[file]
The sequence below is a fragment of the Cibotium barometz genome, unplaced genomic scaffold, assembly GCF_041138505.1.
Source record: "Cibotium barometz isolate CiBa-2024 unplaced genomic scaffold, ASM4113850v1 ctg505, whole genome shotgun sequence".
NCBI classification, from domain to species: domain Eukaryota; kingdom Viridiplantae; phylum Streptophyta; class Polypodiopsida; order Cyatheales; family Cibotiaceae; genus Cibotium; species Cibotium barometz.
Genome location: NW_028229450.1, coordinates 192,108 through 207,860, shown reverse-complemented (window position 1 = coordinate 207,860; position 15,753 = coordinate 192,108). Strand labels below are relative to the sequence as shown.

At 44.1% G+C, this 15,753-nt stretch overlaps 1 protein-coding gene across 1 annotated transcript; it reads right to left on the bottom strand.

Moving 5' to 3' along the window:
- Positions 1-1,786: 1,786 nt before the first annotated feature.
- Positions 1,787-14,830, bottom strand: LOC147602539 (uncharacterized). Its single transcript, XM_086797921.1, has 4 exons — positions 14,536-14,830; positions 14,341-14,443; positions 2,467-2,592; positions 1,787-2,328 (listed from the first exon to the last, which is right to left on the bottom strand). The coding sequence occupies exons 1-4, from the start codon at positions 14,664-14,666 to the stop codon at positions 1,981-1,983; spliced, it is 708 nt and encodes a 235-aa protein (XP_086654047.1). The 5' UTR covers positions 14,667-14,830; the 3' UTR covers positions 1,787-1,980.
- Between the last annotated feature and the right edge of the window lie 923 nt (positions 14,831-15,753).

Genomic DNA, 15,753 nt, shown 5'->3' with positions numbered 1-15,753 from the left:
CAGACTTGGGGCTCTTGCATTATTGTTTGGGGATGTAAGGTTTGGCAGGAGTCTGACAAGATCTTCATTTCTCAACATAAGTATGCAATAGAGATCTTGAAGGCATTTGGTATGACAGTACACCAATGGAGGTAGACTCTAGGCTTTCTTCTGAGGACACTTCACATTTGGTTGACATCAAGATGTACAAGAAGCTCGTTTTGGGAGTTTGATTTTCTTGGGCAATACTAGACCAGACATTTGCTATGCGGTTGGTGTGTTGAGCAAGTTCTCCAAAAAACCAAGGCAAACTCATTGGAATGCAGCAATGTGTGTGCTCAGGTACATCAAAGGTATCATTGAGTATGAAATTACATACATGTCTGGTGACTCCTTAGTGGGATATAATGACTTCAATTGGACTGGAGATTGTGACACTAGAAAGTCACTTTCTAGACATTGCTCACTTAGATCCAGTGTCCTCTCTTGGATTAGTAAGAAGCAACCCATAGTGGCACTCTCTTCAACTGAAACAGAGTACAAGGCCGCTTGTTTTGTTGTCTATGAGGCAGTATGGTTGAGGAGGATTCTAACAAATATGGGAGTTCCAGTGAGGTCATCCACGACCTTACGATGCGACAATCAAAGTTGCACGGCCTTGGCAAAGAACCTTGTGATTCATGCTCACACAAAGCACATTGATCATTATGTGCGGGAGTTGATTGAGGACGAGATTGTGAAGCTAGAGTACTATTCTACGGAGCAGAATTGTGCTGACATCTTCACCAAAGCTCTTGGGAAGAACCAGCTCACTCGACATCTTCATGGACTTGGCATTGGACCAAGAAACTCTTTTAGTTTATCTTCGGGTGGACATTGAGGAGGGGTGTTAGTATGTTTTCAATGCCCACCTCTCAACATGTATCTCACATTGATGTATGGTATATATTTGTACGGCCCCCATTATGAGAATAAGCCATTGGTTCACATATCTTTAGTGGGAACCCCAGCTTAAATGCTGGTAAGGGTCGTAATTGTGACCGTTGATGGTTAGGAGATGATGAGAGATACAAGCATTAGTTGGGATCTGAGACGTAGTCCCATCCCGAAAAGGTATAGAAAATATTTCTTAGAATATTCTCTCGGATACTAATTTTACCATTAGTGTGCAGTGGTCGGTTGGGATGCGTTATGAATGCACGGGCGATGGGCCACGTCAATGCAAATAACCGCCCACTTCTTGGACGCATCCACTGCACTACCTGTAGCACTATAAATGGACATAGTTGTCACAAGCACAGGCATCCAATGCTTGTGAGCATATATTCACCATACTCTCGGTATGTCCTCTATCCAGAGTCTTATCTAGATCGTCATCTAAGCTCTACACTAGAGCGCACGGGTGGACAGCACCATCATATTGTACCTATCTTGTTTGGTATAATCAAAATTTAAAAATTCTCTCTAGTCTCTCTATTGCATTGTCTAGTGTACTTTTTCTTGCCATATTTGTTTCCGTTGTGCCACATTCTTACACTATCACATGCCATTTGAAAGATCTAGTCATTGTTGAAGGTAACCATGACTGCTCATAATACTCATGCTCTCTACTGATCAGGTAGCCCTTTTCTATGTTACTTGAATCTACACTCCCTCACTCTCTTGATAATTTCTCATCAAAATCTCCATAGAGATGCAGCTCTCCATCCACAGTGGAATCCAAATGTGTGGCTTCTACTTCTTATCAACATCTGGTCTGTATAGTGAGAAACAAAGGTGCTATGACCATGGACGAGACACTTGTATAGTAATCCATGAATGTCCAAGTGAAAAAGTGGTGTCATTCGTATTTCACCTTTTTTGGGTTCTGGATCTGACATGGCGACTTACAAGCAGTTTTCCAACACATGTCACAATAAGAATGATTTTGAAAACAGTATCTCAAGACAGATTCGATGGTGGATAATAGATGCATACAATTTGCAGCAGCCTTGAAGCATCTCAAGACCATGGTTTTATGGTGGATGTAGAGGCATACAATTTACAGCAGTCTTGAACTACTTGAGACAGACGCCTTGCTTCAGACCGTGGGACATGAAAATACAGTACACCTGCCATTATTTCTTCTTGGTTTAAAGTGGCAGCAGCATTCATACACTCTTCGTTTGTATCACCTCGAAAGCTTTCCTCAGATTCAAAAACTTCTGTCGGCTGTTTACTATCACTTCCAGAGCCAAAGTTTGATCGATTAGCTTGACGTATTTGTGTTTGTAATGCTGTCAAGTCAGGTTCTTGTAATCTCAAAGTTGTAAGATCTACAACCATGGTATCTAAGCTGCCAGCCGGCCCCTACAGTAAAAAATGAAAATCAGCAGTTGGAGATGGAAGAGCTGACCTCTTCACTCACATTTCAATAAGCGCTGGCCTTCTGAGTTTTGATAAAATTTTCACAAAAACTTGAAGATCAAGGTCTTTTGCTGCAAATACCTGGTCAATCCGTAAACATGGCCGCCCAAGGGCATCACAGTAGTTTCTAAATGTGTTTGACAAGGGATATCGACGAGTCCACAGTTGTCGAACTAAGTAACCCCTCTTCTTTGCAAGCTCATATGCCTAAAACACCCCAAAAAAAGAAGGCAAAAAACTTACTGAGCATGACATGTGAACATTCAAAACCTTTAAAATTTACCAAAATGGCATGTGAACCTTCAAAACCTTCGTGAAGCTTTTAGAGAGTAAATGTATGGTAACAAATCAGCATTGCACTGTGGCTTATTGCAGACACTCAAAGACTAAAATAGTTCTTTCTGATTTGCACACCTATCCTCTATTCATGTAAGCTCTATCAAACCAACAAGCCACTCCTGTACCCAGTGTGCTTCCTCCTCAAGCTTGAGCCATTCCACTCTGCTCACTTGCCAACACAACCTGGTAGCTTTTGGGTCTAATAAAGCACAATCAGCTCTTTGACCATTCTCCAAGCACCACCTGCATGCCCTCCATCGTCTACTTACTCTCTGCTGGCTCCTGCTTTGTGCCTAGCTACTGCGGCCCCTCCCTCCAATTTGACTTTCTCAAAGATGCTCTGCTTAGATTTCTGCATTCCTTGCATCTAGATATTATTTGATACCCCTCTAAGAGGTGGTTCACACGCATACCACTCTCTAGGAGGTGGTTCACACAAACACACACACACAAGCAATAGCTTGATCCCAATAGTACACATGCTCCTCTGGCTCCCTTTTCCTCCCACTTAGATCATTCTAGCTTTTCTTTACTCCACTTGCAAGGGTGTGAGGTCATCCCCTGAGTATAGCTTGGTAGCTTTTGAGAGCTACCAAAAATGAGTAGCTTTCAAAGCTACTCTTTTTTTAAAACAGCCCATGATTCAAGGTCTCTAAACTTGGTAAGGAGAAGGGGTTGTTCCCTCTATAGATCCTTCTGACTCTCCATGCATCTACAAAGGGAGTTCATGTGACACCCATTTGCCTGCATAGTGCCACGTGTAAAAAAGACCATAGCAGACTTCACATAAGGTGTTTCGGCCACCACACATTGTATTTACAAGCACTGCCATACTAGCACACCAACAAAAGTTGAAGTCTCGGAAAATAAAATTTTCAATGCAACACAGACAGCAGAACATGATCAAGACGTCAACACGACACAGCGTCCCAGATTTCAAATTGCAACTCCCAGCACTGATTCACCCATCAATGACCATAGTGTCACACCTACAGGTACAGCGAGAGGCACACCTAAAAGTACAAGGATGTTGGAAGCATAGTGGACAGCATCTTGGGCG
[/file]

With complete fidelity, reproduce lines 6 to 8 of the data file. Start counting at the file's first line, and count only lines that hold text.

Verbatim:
Moving 5' to 3' along the window:
- Positions 1-1,786: 1,786 nt before the first annotated feature.
- Positions 1,787-14,830, bottom strand: LOC147602539 (uncharacterized). Its single transcript, XM_086797921.1, has 4 exons — positions 14,536-14,830; positions 14,341-14,443; positions 2,467-2,592; positions 1,787-2,328 (listed from the first exon to the last, which is right to left on the bottom strand). The coding sequence occupies exons 1-4, from the start codon at positions 14,664-14,666 to the stop codon at positions 1,981-1,983; spliced, it is 708 nt and encodes a 235-aa protein (XP_086654047.1). The 5' UTR covers positions 14,667-14,830; the 3' UTR covers positions 1,787-1,980.